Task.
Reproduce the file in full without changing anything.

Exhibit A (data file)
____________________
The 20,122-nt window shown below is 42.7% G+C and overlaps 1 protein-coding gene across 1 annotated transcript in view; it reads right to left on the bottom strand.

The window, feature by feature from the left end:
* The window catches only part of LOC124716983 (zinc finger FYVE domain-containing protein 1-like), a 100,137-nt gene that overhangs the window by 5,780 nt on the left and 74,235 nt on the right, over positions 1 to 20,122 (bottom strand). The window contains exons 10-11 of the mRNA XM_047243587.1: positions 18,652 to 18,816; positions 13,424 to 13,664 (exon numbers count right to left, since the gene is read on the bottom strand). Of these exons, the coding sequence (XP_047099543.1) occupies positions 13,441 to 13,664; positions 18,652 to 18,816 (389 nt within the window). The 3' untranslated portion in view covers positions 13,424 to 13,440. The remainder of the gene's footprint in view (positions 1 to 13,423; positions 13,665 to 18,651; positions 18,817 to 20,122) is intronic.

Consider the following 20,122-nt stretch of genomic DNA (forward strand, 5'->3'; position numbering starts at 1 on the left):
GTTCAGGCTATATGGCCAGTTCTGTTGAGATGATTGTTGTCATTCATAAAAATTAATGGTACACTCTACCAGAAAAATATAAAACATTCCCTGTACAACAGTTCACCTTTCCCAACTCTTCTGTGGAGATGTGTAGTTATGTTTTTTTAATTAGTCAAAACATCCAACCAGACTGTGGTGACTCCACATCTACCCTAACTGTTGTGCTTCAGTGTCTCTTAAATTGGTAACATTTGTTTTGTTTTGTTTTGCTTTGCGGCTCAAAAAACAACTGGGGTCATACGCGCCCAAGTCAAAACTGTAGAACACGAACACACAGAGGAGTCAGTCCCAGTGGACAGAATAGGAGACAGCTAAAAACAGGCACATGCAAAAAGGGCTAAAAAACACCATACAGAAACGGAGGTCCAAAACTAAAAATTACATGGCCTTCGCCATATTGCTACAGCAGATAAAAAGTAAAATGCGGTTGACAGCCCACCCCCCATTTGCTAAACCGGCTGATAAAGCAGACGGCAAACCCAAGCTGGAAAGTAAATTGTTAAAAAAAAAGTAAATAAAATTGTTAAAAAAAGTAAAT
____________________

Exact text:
The 20,122-nt window shown below is 42.7% G+C and overlaps 1 protein-coding gene across 1 annotated transcript in view; it reads right to left on the bottom strand.

The window, feature by feature from the left end:
* The window catches only part of LOC124716983 (zinc finger FYVE domain-containing protein 1-like), a 100,137-nt gene that overhangs the window by 5,780 nt on the left and 74,235 nt on the right, over positions 1 to 20,122 (bottom strand). The window contains exons 10-11 of the mRNA XM_047243587.1: positions 18,652 to 18,816; positions 13,424 to 13,664 (exon numbers count right to left, since the gene is read on the bottom strand). Of these exons, the coding sequence (XP_047099543.1) occupies positions 13,441 to 13,664; positions 18,652 to 18,816 (389 nt within the window). The 3' untranslated portion in view covers positions 13,424 to 13,440. The remainder of the gene's footprint in view (positions 1 to 13,423; positions 13,665 to 18,651; positions 18,817 to 20,122) is intronic.

Consider the following 20,122-nt stretch of genomic DNA (forward strand, 5'->3'; position numbering starts at 1 on the left):
GTTCAGGCTATATGGCCAGTTCTGTTGAGATGATTGTTGTCATTCATAAAAATTAATGGTACACTCTACCAGAAAAATATAAAACATTCCCTGTACAACAGTTCACCTTTCCCAACTCTTCTGTGGAGATGTGTAGTTATGTTTTTTTAATTAGTCAAAACATCCAACCAGACTGTGGTGACTCCACATCTACCCTAACTGTTGTGCTTCAGTGTCTCTTAAATTGGTAACATTTGTTTTGTTTTGTTTTGCTTTGCGGCTCAAAAAACAACTGGGGTCATACGCGCCCAAGTCAAAACTGTAGAACACGAACACACAGAGGAGTCAGTCCCAGTGGACAGAATAGGAGACAGCTAAAAACAGGCACATGCAAAAAGGGCTAAAAAACACCATACAGAAACGGAGGTCCAAAACTAAAAATTACATGGCCTTCGCCATATTGCTACAGCAGATAAAAAGTAAAATGCGGTTGACAGCCCACCCCCCATTTGCTAAACCGGCTGATAAAGCAGACGGCAAACCCAAGCTGGAAAGTAAATTGTTAAAAAAAAAGTAAATAAAATTGTTAAAAAAAGTAAAT